The current avalanche danger is Moderate for the west central Montana backcountry. Small human triggered avalanches in specific areas and larger avalanches in isolated terrain are possible. 

Good morning,  this is Logan King with the West Central Montana Avalanche Center’s avalanche advisory for Thursday, March 31st, 2016. This danger rating does not apply to operating ski areas, expires at midnight tonight and is the sole responsibility of the U.S. Forest Service.

Weather and Snowpack

A Canadian cold front is working its way into the region and will bring cooler temperatures and light snow before warming for the weekend. As of 5am this morning a trace to 2 inches of snow have been recorded in the advisory area. Winds at Point 6 are currently 18 gusting to 29 from the north and mountain temperatures are hovering just above freezing.

Tim and I were in the Rattlesnake yesterday and found favorable skiing conditions on shaded aspects with all other aspects developing a new surface crust. We also found the primary avalanche concern to be windslabs. The windslabs are small and thin but can be found on all aspects above 6,500ft as strong winds were seen out of the E for the last few days and prevailing winds were from the W prior to that. Carefully evaluate terrain for signs of wind effect to determine if windslabs are present and reactive.

The secondary avalanche concern will be loose snow avalanches, which will be fairly widespread on steep terrain (>35degres). The loose snow will be dry on shaded aspects and wet on solar affected aspects. Carefully assess the consequences of even a small slide and avoid terrain traps.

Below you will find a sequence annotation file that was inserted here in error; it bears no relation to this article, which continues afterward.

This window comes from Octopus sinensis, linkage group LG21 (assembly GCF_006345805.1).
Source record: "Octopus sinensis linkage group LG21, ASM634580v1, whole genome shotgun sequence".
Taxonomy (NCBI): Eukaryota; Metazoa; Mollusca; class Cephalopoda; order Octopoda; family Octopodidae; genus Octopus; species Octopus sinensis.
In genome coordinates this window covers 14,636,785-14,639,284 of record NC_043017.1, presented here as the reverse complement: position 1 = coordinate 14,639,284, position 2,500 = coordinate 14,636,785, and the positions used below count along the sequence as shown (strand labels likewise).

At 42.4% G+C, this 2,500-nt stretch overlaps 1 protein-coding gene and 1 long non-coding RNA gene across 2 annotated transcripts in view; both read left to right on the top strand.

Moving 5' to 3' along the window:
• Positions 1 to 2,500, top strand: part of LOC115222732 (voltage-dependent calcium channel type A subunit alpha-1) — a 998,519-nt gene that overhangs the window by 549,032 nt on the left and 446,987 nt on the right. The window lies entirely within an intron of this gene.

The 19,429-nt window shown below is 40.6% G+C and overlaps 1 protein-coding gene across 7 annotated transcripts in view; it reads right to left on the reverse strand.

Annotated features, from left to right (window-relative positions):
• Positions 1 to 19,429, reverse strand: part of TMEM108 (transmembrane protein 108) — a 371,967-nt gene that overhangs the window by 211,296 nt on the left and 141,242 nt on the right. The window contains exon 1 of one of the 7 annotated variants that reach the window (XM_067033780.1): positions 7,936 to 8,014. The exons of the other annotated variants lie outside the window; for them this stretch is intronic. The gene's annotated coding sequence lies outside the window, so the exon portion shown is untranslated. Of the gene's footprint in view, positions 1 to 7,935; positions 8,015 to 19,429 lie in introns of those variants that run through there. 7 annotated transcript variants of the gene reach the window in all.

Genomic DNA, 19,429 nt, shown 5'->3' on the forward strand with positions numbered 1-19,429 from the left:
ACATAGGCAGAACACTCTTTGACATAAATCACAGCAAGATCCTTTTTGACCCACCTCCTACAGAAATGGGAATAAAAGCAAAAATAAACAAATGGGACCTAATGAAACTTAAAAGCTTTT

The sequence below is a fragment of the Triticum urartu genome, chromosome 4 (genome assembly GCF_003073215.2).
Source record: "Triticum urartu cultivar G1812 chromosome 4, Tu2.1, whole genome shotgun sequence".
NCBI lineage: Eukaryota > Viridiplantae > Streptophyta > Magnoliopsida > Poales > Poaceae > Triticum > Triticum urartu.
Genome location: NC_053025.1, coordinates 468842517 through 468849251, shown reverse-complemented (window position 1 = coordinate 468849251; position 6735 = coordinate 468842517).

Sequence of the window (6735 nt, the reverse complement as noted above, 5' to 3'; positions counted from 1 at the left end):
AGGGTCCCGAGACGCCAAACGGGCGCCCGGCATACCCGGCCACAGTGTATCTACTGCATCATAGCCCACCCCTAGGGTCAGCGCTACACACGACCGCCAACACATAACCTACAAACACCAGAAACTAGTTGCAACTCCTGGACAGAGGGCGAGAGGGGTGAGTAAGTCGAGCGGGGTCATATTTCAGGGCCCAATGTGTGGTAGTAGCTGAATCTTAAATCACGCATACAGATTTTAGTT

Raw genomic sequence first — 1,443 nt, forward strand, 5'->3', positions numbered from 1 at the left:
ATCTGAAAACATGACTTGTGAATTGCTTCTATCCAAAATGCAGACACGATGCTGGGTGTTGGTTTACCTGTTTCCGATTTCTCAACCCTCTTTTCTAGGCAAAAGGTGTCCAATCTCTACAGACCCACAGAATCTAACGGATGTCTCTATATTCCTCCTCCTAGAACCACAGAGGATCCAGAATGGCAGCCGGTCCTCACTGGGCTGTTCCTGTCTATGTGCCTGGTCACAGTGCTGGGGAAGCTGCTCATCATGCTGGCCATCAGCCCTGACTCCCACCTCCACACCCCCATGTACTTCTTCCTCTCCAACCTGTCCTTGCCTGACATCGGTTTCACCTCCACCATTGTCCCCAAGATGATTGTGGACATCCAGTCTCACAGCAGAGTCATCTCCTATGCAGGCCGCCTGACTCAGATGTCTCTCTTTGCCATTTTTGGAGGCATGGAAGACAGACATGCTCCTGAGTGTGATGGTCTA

Lastly there is still a concern over persistent slabs. Earlier this week near Lolo facets above a crust were propagating on Eastern aspects and Tim and I found them on a SE aspect in the Rattlesnake yesterday. They were not propagating in the Rattlesnake but were producing nice Q1 sheers. The facets seem to be most prominent on solar affected aspects and will be reactive in isolated areas so dig and do stability tests to determine if they are present and readily propagating. 

Weather and Avalanche Outlook

As the Canadian cold front moves through the region sparse light snow will be seen periodically. Following the cold front temperatures will climb again and conditions look to be high and dry for the weekend. With no significant changes in the forecast, avalanche hazard will remain the same through today. As warm sunny weather sets in conditions may change rapidly leading into the weekend and wet slabs and cornice failures may become a concern.

Ski and ride safe, the next regularly scheduled advisory will be issued on Saturday.